நியு யார்க் டைம்ஸ் புத்தக விமர்சனம்: By MICHIKO KAKUTANI
Harry Potter and the Deathly Hallows – J.K. Rowling – Books – Review – New York Times: “J. K. Rowling’s monumental, spellbinding epic, 10 years in the making, is deeply rooted in traditional literature and Hollywood sagas — from the Greek myths to Dickens and Tolkien to “Star Wars.” And true to its roots, it ends not with modernist, “Soprano”-esque equivocation, but with good old-fashioned closure: a big-screen, heart-racing, bone-chilling confrontation and an epilogue that clearly lays out people’s fates.
Objects and spells from earlier books — like the invisibility cloak, Polyjuice Potion, Dumbledore’s Pensieve and Sirius’s flying motorcycle — play important roles in this volume, and characters encountered before, like the house-elf Dobby and Mr. Ollivander the wandmaker, resurface, too.
One of the plot’s significant turning points concerns Harry’s decision on whether to continue looking for the Horcruxes (secret magical objects in which Voldemort has stashed parts of his soul, objects that Harry must destroy if he hopes to kill the evil lord) — the mission assigned to him by the late Dumbledore — or to pursue the Hallows, three magical objects said to make their possessor the master of Death.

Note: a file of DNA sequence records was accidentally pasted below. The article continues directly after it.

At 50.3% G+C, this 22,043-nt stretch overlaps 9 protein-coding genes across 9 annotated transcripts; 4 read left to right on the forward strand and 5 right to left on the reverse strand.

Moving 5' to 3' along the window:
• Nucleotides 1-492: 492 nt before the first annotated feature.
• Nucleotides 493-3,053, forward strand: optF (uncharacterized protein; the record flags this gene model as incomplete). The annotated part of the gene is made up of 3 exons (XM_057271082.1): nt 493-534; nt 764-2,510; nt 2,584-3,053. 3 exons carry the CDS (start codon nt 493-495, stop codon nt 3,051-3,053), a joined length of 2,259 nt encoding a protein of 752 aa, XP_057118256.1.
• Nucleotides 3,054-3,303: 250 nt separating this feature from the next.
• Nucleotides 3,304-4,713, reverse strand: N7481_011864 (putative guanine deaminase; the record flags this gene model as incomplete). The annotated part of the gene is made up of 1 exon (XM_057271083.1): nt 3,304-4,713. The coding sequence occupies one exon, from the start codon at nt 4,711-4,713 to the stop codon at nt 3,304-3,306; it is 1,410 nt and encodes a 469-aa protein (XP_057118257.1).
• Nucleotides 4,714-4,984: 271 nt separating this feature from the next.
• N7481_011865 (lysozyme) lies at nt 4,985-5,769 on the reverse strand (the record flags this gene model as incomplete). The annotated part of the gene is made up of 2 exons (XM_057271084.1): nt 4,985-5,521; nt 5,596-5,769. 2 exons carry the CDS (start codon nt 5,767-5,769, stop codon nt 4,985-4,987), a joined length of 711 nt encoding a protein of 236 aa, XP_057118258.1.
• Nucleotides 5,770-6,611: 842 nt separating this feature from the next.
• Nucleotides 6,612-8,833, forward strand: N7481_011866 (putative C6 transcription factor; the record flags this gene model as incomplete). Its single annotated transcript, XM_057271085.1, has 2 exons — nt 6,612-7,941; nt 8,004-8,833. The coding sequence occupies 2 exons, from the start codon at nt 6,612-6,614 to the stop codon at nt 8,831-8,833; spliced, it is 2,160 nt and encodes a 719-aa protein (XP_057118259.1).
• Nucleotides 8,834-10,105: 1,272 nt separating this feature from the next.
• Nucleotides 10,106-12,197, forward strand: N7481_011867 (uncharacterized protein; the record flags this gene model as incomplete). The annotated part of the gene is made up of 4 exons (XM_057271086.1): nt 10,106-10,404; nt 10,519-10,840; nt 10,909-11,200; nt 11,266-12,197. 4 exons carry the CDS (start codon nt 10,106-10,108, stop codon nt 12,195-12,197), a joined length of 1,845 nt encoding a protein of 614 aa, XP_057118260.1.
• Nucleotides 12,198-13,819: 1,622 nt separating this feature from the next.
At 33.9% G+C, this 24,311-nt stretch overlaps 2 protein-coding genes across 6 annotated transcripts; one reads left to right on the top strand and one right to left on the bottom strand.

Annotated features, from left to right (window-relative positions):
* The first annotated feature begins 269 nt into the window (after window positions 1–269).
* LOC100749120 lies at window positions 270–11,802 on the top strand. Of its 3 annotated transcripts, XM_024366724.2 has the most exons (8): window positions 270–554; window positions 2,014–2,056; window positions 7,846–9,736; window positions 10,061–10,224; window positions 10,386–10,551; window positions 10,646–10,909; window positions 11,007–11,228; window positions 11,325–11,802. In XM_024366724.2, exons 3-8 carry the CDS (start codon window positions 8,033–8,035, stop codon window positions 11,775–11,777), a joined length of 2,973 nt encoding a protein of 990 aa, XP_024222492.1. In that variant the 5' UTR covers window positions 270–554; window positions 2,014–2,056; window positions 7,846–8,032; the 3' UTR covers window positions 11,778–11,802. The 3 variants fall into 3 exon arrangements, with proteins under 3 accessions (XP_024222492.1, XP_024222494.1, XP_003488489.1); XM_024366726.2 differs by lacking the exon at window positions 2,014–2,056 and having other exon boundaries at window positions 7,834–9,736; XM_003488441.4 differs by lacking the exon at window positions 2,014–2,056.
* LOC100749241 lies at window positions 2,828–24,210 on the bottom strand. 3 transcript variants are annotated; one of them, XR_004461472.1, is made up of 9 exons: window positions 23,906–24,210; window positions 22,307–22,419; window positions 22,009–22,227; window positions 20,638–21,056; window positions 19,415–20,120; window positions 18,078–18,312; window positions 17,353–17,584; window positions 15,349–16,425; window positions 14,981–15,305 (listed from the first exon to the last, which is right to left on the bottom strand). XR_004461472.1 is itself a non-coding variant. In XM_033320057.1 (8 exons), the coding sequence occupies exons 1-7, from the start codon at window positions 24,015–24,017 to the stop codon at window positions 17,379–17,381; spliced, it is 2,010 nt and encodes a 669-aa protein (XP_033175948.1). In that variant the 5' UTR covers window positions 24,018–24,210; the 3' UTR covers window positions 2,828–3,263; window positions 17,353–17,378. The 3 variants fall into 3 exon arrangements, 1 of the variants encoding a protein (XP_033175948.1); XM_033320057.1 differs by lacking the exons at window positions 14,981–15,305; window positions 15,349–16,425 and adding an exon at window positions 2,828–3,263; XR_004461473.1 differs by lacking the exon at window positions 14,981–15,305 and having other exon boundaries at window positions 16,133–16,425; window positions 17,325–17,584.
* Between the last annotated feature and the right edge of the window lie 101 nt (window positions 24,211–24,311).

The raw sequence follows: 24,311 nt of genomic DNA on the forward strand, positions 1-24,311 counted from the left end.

He will be forced to ponder the equation between fraternity and independence, free will and fate, and to come to terms with his own frailties and those of others. (People) may be more complicated than they initially seem, that all of them, like Harry, have hidden aspects to their personalities, and that choice — more than talent or predisposition — matters most of all.
The world of Harry Potter is a place where the mundane and the marvelous, the ordinary and the surreal coexist. It’s a place where cars can fly and owls can deliver the mail, a place where paintings talk and a mirror reflects people’s innermost desires. It’s also a place utterly recognizable to readers, a place where death and the catastrophes of daily life are inevitable, and people’s lives are defined by love and loss and hope — the same way they are in our own mortal world.”